Back in New York for a week seeing doctors, and trying to take advantage of the usual urban pleasures despite the wilting heat. Walking about the city I’m struck how comparatively clean and serene for NYC it is compared to the city during the ‘80s, when in the summers it resembled a version of a less impoverished Calcutta. Then, the clammy, oppressive weather, coupled with the garbage-laden streets and the sense of menace from the continuous sound of police sirens and fire engines and the threat of drug dealers skulking ominously in corners, made even a city-lover like myself feel New York had turned into a version of purgatory.
But it’s a different city now. One evening this week my wife and I leave a film screening, and take a walk in Madison Square Park, which lies between 23rd and 26th St, and between Madison Avenue on the east and Fifth Avenue and Broadway on the west. I have memories of the park when its benches were broken and it seemed the only people using it were the addicted and the homeless. However, the renovation of the park, completed in 2001, turned it into a graceful, city attraction. In our eyes, the park has been stunningly reconceived.
The park that night was filled with people, families with children using a playground with creative and colorful equipment, a dog run, public art, lush flowers like hydrangeas, and echinacea, a large grassy area, and the Shake Shack. The Shake Shack, is an extremely popular permanent stand that serves hamburgers, hot dogs, shakes, as well as wine. It’s crammed with young couples sitting at tables (that rest on sand not concrete) eating and drinking.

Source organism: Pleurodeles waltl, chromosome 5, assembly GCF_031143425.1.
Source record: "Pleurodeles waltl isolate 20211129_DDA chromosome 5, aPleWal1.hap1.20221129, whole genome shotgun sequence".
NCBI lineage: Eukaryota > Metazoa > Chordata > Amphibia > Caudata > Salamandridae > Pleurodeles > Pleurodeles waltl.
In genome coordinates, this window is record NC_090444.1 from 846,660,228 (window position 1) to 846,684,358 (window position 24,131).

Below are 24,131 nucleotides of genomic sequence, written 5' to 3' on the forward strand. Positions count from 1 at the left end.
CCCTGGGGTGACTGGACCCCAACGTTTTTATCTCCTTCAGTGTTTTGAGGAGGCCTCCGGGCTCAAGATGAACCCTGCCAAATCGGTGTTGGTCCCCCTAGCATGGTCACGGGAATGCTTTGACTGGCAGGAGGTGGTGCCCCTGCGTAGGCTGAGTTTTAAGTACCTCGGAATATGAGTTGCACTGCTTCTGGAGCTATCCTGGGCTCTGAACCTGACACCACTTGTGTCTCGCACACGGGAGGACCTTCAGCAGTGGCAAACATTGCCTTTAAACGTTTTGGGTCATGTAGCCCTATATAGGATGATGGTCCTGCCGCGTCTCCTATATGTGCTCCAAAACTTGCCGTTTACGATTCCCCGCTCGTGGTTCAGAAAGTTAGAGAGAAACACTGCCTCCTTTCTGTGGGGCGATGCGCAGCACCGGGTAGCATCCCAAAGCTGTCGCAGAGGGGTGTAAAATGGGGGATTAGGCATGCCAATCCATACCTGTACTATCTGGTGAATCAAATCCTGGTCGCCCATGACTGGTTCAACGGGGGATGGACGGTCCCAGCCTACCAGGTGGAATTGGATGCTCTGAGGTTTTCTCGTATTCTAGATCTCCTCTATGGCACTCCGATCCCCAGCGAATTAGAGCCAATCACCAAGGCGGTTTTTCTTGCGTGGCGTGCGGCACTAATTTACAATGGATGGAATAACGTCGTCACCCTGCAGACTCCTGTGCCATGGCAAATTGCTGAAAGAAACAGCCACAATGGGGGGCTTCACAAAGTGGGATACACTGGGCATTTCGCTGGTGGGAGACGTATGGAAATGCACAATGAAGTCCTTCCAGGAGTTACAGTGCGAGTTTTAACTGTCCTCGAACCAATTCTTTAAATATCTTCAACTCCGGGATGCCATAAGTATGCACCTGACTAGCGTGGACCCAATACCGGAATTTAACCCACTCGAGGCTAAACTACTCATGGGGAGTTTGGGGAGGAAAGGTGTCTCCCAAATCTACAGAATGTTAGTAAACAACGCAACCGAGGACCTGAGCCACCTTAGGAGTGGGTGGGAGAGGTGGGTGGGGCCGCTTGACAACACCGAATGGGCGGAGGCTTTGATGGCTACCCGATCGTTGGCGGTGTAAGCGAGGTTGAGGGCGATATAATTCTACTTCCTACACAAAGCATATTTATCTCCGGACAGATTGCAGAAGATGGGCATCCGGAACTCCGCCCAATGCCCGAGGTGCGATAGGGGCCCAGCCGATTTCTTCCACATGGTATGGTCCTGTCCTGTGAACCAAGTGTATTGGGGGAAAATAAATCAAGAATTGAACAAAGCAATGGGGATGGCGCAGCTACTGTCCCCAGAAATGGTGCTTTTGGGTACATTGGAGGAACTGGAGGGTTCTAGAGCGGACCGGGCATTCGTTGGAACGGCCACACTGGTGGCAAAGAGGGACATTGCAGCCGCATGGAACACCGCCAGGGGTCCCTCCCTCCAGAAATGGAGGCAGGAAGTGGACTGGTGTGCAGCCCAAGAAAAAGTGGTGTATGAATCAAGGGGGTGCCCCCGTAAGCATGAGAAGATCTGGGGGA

Anywhere one sits in the park one obtains a great view of surrounding architectural landmarks like the Metropolitan Life Tower and the Flatiron Building. And the neighborhood surrounding the Park has boomed, transforming a number of office and commercial buildings into residential ones and changed the area’s aura. On 23rd and Madison a 60-story luxury tower has been constructed, topped by a 6,850-square-foot triplex penthouse with a 586-square-foot wraparound terrace. It is an egregious display of wealth, and it means other buildings of its type will be built on surrounding streets — making it less livable. But at the moment, the area remains appealing.
This is not to say that all that I experience of the city during the week is pleasurable. I get stuck on a Fifth Avenue bus crawling downtown, and trip that should take 40 minutes at most takes 75 minutes (bus speeds are down from an average of 7.8 mph in 2000 to 7.4 today). So it’s no mystery why bus ridership has fallen. Also, almost every few blocks I see young men with cardboard signs reading either Hungry or Traveling Broke, Living on Faith, Anything Helps.
When I get home I put on the television with apprehension. The world is aflame — one day it’s a coup in Turkey, the other a horrific massacre in Nice, and another a mass shooting in Munich. It all seems inexorable without any answers in the offing.
But what’s worse is the Republican convention. Yes, I’m a left/liberal, and even a decent conservative candidate like Romney in 2012 aroused my anger. But Trump is another story.
There is no point cataloguing all that repels me about Trump and the Republican convention. What does strike me is how authoritarian Trump is. He is a con man, narcissist, compulsive liar, and gifted media manipulator, but what’s most dangerous is that he is a red-faced, raging authoritarian who has contempt for civil liberties. One sees it most clearly in his admiration of ruthless, authoritarian strong men like Putin and Erdogan.
His bombastic speech at the convention painted a portrait of an unrecognizable America heading for the apocalypse. He stoked fear of crime, violence, and illegal immigration, distorting the facts at every turn. He appealed to the mob’s racism and anxiety about terrorists by promoting “law and order” and “America first” to the lemming-like chants of USA. The only answers he provided for our problems was that once he took office he would make everything right. Just have faith in the strongman and forget about liberty and democracy, and a better world would be achieved. It’s what authoritarian politicians throughout history have proposed.